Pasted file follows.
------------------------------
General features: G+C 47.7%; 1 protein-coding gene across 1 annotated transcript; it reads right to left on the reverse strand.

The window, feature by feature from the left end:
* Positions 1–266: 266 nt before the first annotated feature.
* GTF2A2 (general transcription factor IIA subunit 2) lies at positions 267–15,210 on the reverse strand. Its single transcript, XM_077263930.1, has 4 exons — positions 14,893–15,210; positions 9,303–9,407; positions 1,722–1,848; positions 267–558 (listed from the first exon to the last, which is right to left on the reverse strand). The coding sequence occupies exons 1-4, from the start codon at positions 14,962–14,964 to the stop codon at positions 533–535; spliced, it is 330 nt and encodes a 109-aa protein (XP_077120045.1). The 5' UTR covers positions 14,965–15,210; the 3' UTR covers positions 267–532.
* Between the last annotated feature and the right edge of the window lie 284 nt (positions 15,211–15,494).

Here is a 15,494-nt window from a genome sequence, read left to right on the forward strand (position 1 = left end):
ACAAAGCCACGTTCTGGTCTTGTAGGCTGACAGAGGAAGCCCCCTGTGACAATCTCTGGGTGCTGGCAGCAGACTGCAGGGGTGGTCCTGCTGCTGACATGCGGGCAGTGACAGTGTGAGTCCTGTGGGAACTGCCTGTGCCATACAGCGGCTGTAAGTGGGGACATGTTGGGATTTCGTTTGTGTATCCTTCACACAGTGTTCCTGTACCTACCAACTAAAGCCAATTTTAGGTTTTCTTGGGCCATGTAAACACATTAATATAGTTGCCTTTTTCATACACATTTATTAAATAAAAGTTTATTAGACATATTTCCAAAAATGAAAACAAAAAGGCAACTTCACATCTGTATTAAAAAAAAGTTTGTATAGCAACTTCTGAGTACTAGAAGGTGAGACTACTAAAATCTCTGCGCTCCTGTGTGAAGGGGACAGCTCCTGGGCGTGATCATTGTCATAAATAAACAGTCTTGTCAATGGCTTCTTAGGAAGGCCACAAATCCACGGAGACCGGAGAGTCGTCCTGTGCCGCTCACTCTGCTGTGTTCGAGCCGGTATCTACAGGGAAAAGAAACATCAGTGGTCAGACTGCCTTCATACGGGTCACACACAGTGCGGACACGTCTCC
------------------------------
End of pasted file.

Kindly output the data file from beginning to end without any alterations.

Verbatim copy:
General features: G+C 47.7%; 1 protein-coding gene across 1 annotated transcript; it reads right to left on the reverse strand.

The window, feature by feature from the left end:
* Positions 1–266: 266 nt before the first annotated feature.
* GTF2A2 (general transcription factor IIA subunit 2) lies at positions 267–15,210 on the reverse strand. Its single transcript, XM_077263930.1, has 4 exons — positions 14,893–15,210; positions 9,303–9,407; positions 1,722–1,848; positions 267–558 (listed from the first exon to the last, which is right to left on the reverse strand). The coding sequence occupies exons 1-4, from the start codon at positions 14,962–14,964 to the stop codon at positions 533–535; spliced, it is 330 nt and encodes a 109-aa protein (XP_077120045.1). The 5' UTR covers positions 14,965–15,210; the 3' UTR covers positions 267–532.
* Between the last annotated feature and the right edge of the window lie 284 nt (positions 15,211–15,494).

Here is a 15,494-nt window from a genome sequence, read left to right on the forward strand (position 1 = left end):
ACAAAGCCACGTTCTGGTCTTGTAGGCTGACAGAGGAAGCCCCCTGTGACAATCTCTGGGTGCTGGCAGCAGACTGCAGGGGTGGTCCTGCTGCTGACATGCGGGCAGTGACAGTGTGAGTCCTGTGGGAACTGCCTGTGCCATACAGCGGCTGTAAGTGGGGACATGTTGGGATTTCGTTTGTGTATCCTTCACACAGTGTTCCTGTACCTACCAACTAAAGCCAATTTTAGGTTTTCTTGGGCCATGTAAACACATTAATATAGTTGCCTTTTTCATACACATTTATTAAATAAAAGTTTATTAGACATATTTCCAAAAATGAAAACAAAAAGGCAACTTCACATCTGTATTAAAAAAAAGTTTGTATAGCAACTTCTGAGTACTAGAAGGTGAGACTACTAAAATCTCTGCGCTCCTGTGTGAAGGGGACAGCTCCTGGGCGTGATCATTGTCATAAATAAACAGTCTTGTCAATGGCTTCTTAGGAAGGCCACAAATCCACGGAGACCGGAGAGTCGTCCTGTGCCGCTCACTCTGCTGTGTTCGAGCCGGTATCTACAGGGAAAAGAAACATCAGTGGTCAGACTGCCTTCATACGGGTCACACACAGTGCGGACACGTCTCC